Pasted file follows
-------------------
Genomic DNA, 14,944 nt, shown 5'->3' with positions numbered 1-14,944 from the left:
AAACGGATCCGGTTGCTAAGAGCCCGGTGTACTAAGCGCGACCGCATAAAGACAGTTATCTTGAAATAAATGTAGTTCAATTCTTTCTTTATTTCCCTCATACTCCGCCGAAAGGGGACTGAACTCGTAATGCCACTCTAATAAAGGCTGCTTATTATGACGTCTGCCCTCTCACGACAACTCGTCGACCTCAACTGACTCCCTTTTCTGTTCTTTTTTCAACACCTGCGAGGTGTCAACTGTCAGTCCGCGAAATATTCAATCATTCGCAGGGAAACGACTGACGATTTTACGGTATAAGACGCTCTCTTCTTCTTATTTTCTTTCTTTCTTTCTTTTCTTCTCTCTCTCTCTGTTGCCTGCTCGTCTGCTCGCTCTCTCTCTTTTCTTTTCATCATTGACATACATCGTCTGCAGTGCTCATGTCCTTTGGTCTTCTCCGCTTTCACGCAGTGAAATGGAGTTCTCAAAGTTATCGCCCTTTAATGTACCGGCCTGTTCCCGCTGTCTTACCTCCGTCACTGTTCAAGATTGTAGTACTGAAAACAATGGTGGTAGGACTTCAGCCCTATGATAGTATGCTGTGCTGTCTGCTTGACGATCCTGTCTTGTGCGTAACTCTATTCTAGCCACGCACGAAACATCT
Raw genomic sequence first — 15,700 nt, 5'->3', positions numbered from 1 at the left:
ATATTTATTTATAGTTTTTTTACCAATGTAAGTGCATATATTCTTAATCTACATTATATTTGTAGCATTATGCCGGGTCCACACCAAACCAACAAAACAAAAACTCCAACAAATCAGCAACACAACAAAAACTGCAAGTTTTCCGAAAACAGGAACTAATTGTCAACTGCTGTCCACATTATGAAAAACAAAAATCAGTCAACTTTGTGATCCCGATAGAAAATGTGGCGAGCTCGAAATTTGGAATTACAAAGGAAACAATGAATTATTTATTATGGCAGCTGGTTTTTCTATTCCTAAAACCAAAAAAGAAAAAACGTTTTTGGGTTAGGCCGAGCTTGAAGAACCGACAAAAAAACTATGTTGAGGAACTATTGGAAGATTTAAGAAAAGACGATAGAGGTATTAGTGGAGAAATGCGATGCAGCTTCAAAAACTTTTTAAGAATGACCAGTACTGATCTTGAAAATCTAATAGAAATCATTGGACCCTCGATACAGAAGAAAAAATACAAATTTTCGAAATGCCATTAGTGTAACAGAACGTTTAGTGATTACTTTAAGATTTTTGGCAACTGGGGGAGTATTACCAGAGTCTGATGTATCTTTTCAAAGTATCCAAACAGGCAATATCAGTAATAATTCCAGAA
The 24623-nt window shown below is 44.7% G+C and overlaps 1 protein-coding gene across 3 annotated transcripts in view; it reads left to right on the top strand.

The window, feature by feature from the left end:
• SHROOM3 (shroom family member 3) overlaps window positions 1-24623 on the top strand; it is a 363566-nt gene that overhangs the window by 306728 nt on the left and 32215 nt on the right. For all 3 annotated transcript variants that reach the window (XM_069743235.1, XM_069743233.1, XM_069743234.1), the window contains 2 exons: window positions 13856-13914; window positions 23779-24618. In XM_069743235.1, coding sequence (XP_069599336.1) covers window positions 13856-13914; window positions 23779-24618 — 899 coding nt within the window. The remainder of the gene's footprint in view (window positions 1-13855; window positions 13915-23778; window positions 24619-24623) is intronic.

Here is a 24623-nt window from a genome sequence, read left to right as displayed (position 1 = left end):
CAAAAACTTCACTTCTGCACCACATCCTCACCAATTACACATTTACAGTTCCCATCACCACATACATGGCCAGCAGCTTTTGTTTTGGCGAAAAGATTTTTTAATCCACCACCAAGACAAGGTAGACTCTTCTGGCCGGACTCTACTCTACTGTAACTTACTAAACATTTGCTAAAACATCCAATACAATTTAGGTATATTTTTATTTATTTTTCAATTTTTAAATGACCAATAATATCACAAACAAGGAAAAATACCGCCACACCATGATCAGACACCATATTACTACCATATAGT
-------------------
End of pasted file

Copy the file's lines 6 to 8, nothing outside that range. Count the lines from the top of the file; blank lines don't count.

The window, feature by feature from the left end:
• SHROOM3 (shroom family member 3) overlaps window positions 1-24623 on the top strand; it is a 363566-nt gene that overhangs the window by 306728 nt on the left and 32215 nt on the right. For all 3 annotated transcript variants that reach the window (XM_069743235.1, XM_069743233.1, XM_069743234.1), the window contains 2 exons: window positions 13856-13914; window positions 23779-24618. In XM_069743235.1, coding sequence (XP_069599336.1) covers window positions 13856-13914; window positions 23779-24618 — 899 coding nt within the window. The remainder of the gene's footprint in view (window positions 1-13855; window positions 13915-23778; window positions 24619-24623) is intronic.

Here is a 24623-nt window from a genome sequence, read left to right as displayed (position 1 = left end):